The Bush administration is considering requiring condom manufacturers to include on condom packages warning labels saying that condoms do not protect against all sexually transmitted diseases, including human papillomavirus, the AP/Fort Lauderdale Sun-Sentinel
reports (Jakes Jordan, AP/Fort Lauderdale Sun-Sentinel
, 3/11). More than 50% of sexually active people in the United States at some time contract HPV, which can cause genital warts and is associated with almost all cases of cervical cancer. The virus can be transmitted through skin-to-skin contact, even when condoms are used. Rep. Mark Souder (R-Ind.), chair of the House Government Reform subcommittee on criminal justice, drug policy and human resources, held a hearing on Thursday to consider whether FDA
should require that condoms carry warnings because of a 2000 law that requires condoms to have "medically accurate" labeling (Kaiser Daily HIV/AIDS Report
, 3/11). Dr. Daniel Schultz, director of FDA's Office of Device Evaluation
, told the subcommittee that the agency "has developed a regulatory plan to provide condom users with a consistent labeling message and the protection they should expect from condom use." Condom packages currently say that, if used properly, condoms can reduce the risk of transmission of HIV and other STDs but do not specifically address HPV.
Some lawmakers are concerned that requiring labels saying that condoms are ineffective against HPV may discourage people from using condoms, which could increase their risk of contracting other STDs, including HIV, chlamydia and gonorrhea, according to the AP/Sun-Sentinel (AP/Fort Lauderdale Sun-Sentinel, 3/12). In addition, some public health officials say that the warning labels might lead to confusion between HIV and HPV (Kaiser Daily HIV/AIDS Report, 3/11). "Anything that undermines the effectiveness of condoms for these uses will have serious public health consequences," Rep. Henry Waxman (D-Calif.) said, adding, "Are condoms perfect? Of course not. But reality requires us not to make a public health strategy against protection, but rather to ask a key question: compared to what?" Rep. Jo Ann Davis (R-Va.) said, "This is not about social ideology, or religious ideology," adding, "It's about informing women. And truly, the only way to be protected is abstinence. That's not ideology -- it's fact" (AP/Fort Lauderdale Sun-Sentinel, 3/11).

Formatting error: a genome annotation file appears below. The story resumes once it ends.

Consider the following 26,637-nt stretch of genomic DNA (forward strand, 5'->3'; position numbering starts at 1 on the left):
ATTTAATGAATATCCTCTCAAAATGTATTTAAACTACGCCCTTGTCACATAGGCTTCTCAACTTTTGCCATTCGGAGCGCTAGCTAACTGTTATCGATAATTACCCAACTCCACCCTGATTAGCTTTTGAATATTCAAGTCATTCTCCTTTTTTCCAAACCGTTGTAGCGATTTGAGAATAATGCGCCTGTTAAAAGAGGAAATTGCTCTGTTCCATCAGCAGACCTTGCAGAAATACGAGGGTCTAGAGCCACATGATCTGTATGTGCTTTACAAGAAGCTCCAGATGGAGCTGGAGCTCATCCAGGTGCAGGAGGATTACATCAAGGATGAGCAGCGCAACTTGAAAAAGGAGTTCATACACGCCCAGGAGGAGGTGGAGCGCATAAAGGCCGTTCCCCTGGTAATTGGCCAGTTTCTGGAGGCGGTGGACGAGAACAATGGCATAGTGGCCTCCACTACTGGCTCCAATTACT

About 200 public health advocates on Wednesday at the close of the 2004 National STD Prevention Conference in Philadelphia rallied against the Bush administration's plans to expand abstinence-only sex education. During his State of the Union speech in January, Bush called for $270 million for abstinence education programs to fight STDs, saying that abstinence "is the only certain way" to avoid STDs. However, two years ago, independent researchers who studied the programs for the federal government reported that there is "no reliable evidence" that abstinence-only education programs are effective (Kaiser Daily HIV/AIDS Report, 3/11). The protest was sponsored by ACT UP/New York, ACT UP/Philadelphia, the American Medical Student Association, the Coalition of Labor Union Women, the Philadelphia Community HIV/AIDS Mobilization Project, Health Initiatives for Youth, Housing Works, the National Network of Abortion Funds, the New York City AIDS Housing Network, Project TEACH and YouthBase, according to the Washington Times. House Republicans on Thursday said that they were investigating whether any of the protest organizers receive federal funds, according to the Times. The protestors also criticized Souder's decision to hold the hearing on potential HPV condom warnings. Souder said, "It is unfortunate that scientific exchanges are being overshadowed by political stunts," adding, "These activists are, of course, free to voice their opinions, but taxpayers should not be subsidizing the venues for their partisan events" (Stacy McCain, Washington Times, 3/12).
Back to other news for March 12, 2004
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